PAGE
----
The pursuit of power is a strong motivator for many people. Not so much because they want to be autocratic, power-crazed demons but because something about being able to wield significant influence and/or control seems to provide them with a greater sense of self-esteem or self-confidence. This is, of course, largely accessed through positional power.
But if you ever have the privilege of seeing truly powerful people wield their power it seems to be done with a deep sense of humility and grace even in the face of their positional power. However, finding these role models in the public eye is increasingly hard to do. We have the handful that often come to mind – Mandela, Luther-King, Queen Elizabeth, King Arthur and perhaps more recent examples such as Jacinda Ardern and Greta Thunberg.
The very word ‘power’ often seems to take us off down the wrong path.
Immediately we tend to associate it with macho, muscle laden heroes able to use their power to defend or control depending on which side of ‘good or evil’ they are on. Or perhaps we think of the wily fox, manipulating others through their use of power. Secondly, it typically brings a basketful of negative, judgemental connotations. No-one wants to admit to having power or being powerful in case we are seen as lacking in humility or attempting to take over the world. We often think of the worst kind of politician in this context.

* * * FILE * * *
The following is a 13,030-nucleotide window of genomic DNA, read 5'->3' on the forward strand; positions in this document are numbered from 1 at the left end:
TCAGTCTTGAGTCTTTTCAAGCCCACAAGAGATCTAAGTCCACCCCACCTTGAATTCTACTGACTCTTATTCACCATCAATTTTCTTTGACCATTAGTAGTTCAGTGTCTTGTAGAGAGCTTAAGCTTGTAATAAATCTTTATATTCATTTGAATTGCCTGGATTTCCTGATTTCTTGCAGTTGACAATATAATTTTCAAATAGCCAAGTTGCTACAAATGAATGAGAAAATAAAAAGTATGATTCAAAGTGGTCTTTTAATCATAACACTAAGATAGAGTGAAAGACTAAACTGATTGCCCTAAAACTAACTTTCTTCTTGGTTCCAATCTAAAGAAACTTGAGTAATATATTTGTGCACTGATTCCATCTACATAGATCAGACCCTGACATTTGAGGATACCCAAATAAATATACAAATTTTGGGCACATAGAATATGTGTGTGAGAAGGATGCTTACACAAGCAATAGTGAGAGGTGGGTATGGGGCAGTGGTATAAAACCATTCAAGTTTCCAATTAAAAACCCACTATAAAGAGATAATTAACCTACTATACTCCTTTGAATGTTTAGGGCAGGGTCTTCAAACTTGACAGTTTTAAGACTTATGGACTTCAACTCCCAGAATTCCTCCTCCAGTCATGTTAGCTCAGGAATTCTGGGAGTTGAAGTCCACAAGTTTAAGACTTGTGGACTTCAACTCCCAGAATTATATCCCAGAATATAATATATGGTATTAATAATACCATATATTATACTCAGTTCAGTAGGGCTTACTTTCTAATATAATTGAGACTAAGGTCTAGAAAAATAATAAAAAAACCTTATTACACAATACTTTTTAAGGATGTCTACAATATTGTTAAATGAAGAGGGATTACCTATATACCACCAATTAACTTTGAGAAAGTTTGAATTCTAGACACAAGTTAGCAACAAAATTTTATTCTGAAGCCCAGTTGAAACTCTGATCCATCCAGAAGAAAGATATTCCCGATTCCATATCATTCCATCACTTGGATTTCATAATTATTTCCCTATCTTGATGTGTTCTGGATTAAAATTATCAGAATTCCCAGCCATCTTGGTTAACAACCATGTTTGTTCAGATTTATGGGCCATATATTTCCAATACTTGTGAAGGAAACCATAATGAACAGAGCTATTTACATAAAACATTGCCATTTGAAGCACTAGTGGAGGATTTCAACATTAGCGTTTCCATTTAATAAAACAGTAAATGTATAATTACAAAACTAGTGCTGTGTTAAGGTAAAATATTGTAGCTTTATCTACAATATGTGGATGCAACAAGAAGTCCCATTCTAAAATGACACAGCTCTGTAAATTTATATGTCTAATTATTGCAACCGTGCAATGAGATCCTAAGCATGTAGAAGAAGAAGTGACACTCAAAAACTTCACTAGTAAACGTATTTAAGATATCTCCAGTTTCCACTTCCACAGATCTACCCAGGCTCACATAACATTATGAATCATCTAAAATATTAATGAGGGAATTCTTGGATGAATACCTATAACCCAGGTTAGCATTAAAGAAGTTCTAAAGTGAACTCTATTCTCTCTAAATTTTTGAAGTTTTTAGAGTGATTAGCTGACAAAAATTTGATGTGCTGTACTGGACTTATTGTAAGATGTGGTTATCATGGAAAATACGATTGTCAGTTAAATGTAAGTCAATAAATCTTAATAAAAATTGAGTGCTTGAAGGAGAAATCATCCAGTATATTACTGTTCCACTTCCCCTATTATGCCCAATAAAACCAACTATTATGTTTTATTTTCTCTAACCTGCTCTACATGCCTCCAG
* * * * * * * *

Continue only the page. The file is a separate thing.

So the word power doesn’t get a great rap and the models we do see often support these stereotypes…at least in our mind. And yet in our world, there is a yawning gap where people with graceful power need to be. So what is this graceful power?
Essentially it is inner power, the kind that immediately connects us with the humility and grace of those who have accessed and express it. The kind of humility that is not falsely self-effacing, but which is honest, benign and generous and a grace that is inclusive, reassuring and warming.
In fact, the more we explore the truth of power it is the antithesis of the often depicted models of it, relying as it does on an inner quality that gets things done not through threat, fear or force but by quietly inviting others into the search for a better world – by being stronger together.
Excellent article, Lorriane! When I think about graceful power a few people come to mind. Martin Luther King jr. was a role model as he fought injustice wherever it was found. His commitment to effecting change in the areas of civil rights, ending the Vietnam War amongst other causes through non-violent protest was leadership at its finest. I also think back to how graceful and uniting President Bush was during the aftermath of 09/11 as he kept our country together. I am sure there were others but these three men (I guess you can add former New York City Mayor Rudy, Guiliani to this list as well for keeping our city united while trying to promote healing) stick out in my mind.
Thank you Joel – generous as always with your comments. I’m struck by the descriptors you use – ‘non-violent’, ‘uniting’, ‘healing’…all powerful words and for me very apt for graceful leaders…thank you. Lorraine Flower
You are welcome, Lorraine